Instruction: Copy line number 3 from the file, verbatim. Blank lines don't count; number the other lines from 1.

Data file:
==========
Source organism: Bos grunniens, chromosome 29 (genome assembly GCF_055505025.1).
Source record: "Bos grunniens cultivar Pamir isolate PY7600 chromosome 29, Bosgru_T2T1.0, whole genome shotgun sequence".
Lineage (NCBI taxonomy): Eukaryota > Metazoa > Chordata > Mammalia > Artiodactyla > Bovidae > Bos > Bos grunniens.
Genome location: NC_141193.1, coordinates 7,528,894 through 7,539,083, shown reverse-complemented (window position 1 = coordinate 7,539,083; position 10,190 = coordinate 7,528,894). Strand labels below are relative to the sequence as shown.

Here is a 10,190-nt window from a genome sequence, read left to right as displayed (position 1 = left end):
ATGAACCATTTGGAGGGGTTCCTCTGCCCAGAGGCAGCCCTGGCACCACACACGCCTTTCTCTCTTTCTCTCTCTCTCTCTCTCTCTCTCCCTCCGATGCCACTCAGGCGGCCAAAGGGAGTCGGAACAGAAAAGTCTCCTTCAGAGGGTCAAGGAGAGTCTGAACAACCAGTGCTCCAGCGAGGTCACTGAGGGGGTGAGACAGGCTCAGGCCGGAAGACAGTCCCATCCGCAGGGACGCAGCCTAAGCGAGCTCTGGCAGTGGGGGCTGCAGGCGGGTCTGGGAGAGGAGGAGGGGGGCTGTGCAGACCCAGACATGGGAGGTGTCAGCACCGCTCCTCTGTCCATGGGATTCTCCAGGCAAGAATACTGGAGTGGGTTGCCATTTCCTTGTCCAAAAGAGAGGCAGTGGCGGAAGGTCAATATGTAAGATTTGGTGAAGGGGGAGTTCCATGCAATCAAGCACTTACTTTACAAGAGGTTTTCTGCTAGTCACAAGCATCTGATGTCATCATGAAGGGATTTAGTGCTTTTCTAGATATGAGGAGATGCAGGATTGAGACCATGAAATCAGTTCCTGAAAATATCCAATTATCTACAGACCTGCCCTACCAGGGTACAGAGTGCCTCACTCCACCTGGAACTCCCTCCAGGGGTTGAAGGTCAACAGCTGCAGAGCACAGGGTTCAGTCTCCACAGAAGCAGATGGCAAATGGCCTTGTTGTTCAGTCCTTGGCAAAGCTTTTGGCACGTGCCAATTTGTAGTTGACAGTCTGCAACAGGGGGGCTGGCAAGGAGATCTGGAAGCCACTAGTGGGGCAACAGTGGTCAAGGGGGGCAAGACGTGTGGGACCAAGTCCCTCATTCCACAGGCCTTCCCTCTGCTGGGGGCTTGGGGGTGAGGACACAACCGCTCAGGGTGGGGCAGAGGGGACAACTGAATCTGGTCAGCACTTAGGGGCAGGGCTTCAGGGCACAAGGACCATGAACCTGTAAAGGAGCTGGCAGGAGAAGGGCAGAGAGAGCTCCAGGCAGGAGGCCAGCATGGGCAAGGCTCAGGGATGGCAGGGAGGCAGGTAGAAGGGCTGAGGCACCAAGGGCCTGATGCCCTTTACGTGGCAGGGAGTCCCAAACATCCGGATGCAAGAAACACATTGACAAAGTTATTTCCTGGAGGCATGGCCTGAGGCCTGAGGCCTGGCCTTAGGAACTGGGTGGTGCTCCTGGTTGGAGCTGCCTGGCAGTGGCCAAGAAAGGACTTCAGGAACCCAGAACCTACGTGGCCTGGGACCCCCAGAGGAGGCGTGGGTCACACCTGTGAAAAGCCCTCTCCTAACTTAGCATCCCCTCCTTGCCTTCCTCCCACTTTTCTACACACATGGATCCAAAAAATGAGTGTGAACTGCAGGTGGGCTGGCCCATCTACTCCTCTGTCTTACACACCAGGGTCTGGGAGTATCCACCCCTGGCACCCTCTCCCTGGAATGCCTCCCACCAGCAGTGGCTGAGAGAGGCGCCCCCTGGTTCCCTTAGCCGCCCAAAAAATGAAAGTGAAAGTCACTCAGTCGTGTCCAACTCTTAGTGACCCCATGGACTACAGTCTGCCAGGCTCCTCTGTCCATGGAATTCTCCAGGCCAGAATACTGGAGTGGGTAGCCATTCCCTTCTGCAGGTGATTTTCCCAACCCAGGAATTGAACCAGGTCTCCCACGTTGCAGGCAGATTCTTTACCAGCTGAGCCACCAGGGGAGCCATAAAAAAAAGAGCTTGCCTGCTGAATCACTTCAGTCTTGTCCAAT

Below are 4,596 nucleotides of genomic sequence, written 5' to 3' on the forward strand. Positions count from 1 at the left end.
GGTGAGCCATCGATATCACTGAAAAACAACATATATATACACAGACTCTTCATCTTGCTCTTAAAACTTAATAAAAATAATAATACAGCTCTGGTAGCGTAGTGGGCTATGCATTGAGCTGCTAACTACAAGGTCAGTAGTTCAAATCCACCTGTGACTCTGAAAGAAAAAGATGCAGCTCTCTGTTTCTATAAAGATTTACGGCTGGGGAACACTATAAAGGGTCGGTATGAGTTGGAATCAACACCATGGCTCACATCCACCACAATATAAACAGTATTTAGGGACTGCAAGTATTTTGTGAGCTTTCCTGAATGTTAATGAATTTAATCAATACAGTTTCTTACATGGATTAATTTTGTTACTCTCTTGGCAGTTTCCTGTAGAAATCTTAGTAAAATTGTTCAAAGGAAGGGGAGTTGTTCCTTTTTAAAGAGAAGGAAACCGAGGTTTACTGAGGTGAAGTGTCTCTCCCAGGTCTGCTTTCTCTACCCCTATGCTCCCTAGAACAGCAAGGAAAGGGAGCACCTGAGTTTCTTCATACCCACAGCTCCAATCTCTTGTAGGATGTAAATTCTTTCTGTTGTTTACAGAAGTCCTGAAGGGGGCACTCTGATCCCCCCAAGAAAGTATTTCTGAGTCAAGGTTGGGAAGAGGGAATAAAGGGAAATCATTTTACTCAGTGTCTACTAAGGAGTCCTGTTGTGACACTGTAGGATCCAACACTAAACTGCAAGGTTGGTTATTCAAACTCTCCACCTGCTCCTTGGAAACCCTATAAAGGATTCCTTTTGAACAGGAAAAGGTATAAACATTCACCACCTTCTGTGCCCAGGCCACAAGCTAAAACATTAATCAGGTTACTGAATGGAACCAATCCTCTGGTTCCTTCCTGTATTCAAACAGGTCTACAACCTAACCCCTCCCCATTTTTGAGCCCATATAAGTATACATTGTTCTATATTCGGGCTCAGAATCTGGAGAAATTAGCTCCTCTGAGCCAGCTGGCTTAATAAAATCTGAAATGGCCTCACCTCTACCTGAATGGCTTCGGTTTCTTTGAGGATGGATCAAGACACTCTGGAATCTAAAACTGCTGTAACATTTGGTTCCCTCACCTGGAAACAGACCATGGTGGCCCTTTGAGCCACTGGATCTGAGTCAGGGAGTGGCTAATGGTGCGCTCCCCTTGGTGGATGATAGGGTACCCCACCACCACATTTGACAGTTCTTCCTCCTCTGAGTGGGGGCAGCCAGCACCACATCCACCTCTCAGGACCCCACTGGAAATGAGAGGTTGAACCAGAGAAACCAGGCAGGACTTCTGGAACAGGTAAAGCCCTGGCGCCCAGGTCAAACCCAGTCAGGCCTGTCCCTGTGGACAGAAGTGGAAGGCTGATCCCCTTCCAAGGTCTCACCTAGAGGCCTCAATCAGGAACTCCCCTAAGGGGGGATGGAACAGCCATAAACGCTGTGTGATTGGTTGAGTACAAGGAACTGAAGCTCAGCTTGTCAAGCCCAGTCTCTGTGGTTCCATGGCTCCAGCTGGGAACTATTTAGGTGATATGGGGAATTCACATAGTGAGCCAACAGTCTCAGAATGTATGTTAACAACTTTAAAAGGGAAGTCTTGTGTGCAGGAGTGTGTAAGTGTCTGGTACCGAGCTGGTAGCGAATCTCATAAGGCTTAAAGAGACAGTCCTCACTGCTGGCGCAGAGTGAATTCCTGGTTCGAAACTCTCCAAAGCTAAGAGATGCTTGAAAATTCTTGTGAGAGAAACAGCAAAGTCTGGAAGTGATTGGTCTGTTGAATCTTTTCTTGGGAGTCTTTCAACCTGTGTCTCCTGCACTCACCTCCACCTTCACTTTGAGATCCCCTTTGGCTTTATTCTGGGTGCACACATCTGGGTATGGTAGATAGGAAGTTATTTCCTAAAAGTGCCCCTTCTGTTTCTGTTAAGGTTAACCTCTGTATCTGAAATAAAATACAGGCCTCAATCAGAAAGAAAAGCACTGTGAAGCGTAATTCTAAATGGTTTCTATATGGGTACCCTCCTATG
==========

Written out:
Lineage (NCBI taxonomy): Eukaryota > Metazoa > Chordata > Mammalia > Artiodactyla > Bovidae > Bos > Bos grunniens.